The show features a live band under the baton of Musical Director Cheryllynn Callander. Freedom Road is Tom’s favourite song. “It’s about the struggles these women face to find freedom and peace. It’s powerful and gut-wrenching. It’s a song that stays with you.”

Bad Girls: The Musical will be on show from 2 to 11 October, 7:30pm nightly (except 6 and 7 October); matinee 4pm-6:30pm Sunday 6 October at Hagley Theatre, 510 Hagley Avenue, Christchurch. For more information visit



A Sensational Show

Showbiz Christchurch staged the New Zealand premiere of Miss Saigon in 2009; one decade later, the curtain is set to rise on their second production of this epic musical about an ill-fated romance between an American GI and an orphaned Vietnamese bargirl, set during the closing days of the Vietnam War and the pull out of America from Saigon.




French musical-theatre composer Claude-Michel Schӧnberg, of Les Misérables fame, came across a photo in a magazine of an 11-year-old Vietnamese girl about to board a plane from Vietnam’s Tân Sơn Nhất Air Base for the United States to join her American father, leaving her mother behind. Schönberg considered this mother’s actions for her child to be “The Ultimate Sacrifice”, an idea central to the plot of Miss Saigon.

“I was so appalled by the image of this deliberate ripping apart that I had to sit down and catch my breath,” Schӧnberg said.

Based on Puccini’s Madame Butterfly but relocated and reset in war-torn Vietnam of the 1970s, Miss Saigon also draws parallels with the story of Fantine from Schӧnberg and Boublil’s Les Misérables, in that both Kim and Fantine sacrifice all for the sake of their children. Both are stories of passion and exploitation, which reflect the jarring reality of life during pivotal moments in history shaped by French nationalism and colonialism.

As one theatre reviewer said: “these shows brim with images and scenes that incite reactions and provoke questions”.

As with the 2009 Miss Saigon, Stephen Robertson is once again to direct and choreograph this year’s production and Richard Marrett returns as musical director.



In Miss Saigon, Schӧnberg uses music to underline the conflict between the two distinct cultural worlds of Kim and Chris.

Richard says this show is among his favourites to conduct. “Its score is wonderfully orchestrated and is at times soaring, passionate and epic, and at others delicate, intricate and beautiful.”

Former New Zealand resident Tina Bergantinos-Panlilio, who has played the role of Kim in the Hamilton Musical Theatre and Dunedin Operatic productions of Miss Saigon, returns from the Philippines to reprise the lead role.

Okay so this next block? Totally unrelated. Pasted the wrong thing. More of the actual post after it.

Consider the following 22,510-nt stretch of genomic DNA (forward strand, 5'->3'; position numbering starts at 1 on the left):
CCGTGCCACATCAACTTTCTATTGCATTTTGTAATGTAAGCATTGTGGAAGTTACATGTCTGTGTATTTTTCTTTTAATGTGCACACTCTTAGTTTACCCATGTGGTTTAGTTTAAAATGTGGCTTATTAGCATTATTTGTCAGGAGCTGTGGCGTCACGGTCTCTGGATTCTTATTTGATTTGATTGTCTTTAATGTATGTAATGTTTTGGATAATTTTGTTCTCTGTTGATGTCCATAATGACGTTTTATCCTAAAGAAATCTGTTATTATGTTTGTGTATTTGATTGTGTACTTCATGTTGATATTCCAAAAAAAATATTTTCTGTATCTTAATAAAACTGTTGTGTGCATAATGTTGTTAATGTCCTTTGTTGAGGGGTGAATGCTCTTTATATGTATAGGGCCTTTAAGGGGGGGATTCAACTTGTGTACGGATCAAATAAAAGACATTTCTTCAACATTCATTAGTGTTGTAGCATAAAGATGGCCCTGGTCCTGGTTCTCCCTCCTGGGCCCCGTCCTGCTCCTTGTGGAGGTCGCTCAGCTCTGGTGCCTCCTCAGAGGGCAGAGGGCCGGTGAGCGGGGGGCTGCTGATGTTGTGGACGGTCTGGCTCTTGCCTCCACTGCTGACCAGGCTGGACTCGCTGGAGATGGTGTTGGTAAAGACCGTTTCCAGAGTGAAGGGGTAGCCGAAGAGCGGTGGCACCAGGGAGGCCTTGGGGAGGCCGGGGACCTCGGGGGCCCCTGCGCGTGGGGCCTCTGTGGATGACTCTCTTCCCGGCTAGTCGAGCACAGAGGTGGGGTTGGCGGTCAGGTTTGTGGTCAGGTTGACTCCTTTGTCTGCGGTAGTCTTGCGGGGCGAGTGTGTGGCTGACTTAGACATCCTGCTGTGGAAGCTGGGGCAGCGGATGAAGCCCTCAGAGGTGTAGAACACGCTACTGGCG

Jack Fraser plays American GI Chris Scott; this will be his third role this year with Showbiz Christchurch, having had major parts in The Music of Andrew Lloyd Webber and We Will Rock You. Jack has also performed twice in Les Misérables.
Filipino/Australian countertenor Marcus Rivera performs the role of The Engineer, a role he is very familiar with, having played it three times previously.

Two performers from Showbiz’s 2009 production of Miss Saigon, Ena Azuma and Eric Wong, return to play in the ensemble of the 2019 production.

The live orchestra features 19 expert musicians playing orchestrations of diverse musical styles. “There is a fusion of Western and Asian influences, as well as some saxophone-infused Broadway-style power ballads,” says Miss Saigon percussionist Craig Given. He and international ethnic percussion specialist Doug Brush will have an impressive set-up of traditional and ethnic instruments, such as gongs, prayer bowls and a ‘damaru’ or Tibetan skull drum, which was traditionally made from the cranium of two human skulls.

Showbiz Christchurch had NZ Vietnam Veterans and NZ Vietnamese, who escaped before and after the fall of Saigon, share their stories with the Miss Saigon company and theatre patrons. With such meticulous and in-depth background work put into delivering the best audience experience, we have much to look forward to in this sensational production.

Miss Saigon opens 27 September at the Isaac Theatre Royal. For bookings, freephone 0800 842 538 or visit For more information on Showbiz Christchurch, visit



Winter Theatre

The temperatures have started to drop and heading out somewhere ‘cool’ in the evenings and weekends has taken on a bit more of a literal meaning.



Thankfully Christchurch has some of the country’s hottest indoor theatres that will give you something to sing and dance about throughout autumn and beyond. We’ve done the legwork and put your itinerary together for you.

  1. 9-30 May
    Challenging, hilarious and gutting all at once, Hir is a breathless piece of theatre taking a blow torch to the status quo.
    The Court Theatre
  2. 8 June
    The Monkees Present: The Mike & Micky Show
    The Monkees Michael Nesmith and Micky Dolenz are hitting the country in June! Get ready to start Monkee-ing around!
    Isaac Theatre Royal
  3. 14-16 June
    The Music of Andrew Lloyd Webber
    The Showbiz Christchurch 2019 mid-year concert builds on the success of Broadway Hitmen in 2018 which featured some of the most popular tunes by musical hit-maker Andrew Lloyd Webber.
    Showbiz Christchurch
  4. 22 June-20 July
    Les Liaisons Dangereuses
    Pierre Choderlos de Laclos’ eighteenth century satirical novel, expertly adapted for the stage by Christopher Hampton, has lost none of its power and bite.
    The Court Theatre
  5. Opens 27 September
    Miss Saigon
    Madam Butterfly is given new life in this epic adaptation of Puccini’s 1904 opera, exploring love and loss in the Vietnam conflict.
    Showbiz Christchurch